Personally I feel diagnosis early is better as she will not end up wondering why she thinks and feels different to others, It can lead to other problems with mental health such as depression. If she knows and has a positive view of autism some things maybe easier to understand.
What does her mother think? Would she be more open to discuss the possibility? There are alot of resources on this site that can help.
I've just been diagnosed at 47. I think I can honestly say my whole life would have been easier had I/we known I had ASD from when I was a child.
Think of it this way:
If she's on the spectrum, it's not a label... it's a fundamental part of who she is and the sooner this is identified, the better it will be for her and all those close to her.
From "Very Late Diagnosis of Autistic Spectrum Disorder" (Wylie, Philip)
Knowing that I was different to other people, but not knowing why, has done serious damage, and possibly irreparable damage to my self-esteem… Nobody, whether disabled or otherwise, comes into the world with poor self-esteem. The damage is done by other people through their attitudes and their reactions to us. (Beardon 2011, p.142)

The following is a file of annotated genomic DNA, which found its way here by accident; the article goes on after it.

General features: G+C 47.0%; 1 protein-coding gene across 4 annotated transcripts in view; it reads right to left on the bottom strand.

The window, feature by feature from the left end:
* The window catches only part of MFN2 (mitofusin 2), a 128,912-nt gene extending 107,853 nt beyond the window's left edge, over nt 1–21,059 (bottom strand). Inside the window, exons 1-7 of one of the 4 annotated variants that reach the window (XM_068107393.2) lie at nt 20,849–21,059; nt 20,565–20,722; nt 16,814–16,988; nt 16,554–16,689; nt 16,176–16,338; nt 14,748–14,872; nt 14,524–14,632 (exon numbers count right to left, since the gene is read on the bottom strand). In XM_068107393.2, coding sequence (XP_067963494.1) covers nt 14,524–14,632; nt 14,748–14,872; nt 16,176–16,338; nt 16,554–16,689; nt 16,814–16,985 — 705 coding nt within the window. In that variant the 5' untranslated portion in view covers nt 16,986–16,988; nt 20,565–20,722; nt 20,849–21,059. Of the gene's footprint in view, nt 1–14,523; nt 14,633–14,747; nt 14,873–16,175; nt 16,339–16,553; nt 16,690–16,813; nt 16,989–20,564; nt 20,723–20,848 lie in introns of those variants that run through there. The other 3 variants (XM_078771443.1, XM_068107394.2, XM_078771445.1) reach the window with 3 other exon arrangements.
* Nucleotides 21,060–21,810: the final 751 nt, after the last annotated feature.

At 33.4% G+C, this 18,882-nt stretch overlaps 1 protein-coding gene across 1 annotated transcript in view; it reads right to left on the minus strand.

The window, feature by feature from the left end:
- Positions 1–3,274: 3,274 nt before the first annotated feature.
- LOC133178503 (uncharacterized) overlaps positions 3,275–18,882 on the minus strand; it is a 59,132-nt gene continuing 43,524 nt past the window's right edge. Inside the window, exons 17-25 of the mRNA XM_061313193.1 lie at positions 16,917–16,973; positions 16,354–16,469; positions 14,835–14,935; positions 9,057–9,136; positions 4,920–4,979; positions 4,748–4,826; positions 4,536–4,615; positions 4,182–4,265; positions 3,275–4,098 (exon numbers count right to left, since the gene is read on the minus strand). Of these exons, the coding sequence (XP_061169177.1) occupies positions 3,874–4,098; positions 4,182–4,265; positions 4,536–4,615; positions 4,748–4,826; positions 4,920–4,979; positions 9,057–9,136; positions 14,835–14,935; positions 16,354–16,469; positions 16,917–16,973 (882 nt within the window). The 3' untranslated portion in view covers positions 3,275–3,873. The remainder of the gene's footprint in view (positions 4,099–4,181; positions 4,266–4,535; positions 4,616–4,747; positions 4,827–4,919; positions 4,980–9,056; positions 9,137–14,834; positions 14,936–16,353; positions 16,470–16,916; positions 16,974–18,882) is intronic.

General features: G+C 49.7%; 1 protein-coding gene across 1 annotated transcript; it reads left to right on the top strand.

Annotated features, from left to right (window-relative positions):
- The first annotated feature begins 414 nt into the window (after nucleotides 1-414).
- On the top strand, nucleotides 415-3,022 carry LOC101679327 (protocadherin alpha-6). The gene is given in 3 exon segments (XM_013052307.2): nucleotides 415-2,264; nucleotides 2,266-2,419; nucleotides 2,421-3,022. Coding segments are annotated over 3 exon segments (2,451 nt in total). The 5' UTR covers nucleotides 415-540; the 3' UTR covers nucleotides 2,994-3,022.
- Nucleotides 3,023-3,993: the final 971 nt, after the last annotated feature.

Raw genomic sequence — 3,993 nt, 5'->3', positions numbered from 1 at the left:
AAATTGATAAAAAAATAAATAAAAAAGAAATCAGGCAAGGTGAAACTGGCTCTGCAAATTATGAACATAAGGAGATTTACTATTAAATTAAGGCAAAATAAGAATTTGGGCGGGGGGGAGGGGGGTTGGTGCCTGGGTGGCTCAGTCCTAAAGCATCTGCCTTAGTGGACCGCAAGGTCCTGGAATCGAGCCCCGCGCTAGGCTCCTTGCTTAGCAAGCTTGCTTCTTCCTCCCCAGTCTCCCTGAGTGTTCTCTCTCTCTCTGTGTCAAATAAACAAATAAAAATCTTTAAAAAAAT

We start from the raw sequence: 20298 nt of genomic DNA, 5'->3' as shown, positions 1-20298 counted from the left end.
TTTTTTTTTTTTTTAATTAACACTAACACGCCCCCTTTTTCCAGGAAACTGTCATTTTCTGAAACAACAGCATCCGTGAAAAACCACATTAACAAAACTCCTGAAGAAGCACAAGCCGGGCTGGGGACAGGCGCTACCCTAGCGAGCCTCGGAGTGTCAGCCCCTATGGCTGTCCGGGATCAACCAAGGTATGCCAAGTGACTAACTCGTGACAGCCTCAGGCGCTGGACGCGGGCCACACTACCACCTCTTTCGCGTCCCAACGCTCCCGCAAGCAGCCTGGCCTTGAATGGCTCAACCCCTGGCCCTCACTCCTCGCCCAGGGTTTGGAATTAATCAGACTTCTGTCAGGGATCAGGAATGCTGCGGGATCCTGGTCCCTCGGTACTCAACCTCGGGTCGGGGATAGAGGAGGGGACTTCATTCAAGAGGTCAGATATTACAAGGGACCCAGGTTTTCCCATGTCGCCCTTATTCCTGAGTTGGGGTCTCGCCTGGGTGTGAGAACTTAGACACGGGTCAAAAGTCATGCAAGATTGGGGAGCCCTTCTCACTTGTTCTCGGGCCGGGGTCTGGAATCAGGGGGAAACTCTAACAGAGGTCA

You probably need to start by addressing the gap between her father's understanding of what being 'on the spectrum' means and what it really means.
Welcome to the forum, I am a 50 something with the condition as yet undiagnosed but awaiting the full suite of tests.
Can you chat with your sister-in-law about any School support (This is much more recognised now since the 90's than for us older "unknown then", Diagnosed as an Adult or as yet undiagnosed) and/or GP referral?
NAS39248 - I am afraid that, from my network of friends (School teachers too) then it is up to the Parents to broach the subject with the school first, not ideal but that is the current situation.
Diagnosis is so much easier to then be able to help with knowledge, trigger identification, coping mechanisms, recognised support and the ability to identify the unique strengths the person can provide to everyone.
Yes, people view their child as perfect, the apple of their eye, yet the simple things (glasses, etc) are allowed but hidden conditions (mind, allergies, intolerances, flaws like heart, lung and/or bowel disease) seem to be a mix of accepted/ignored.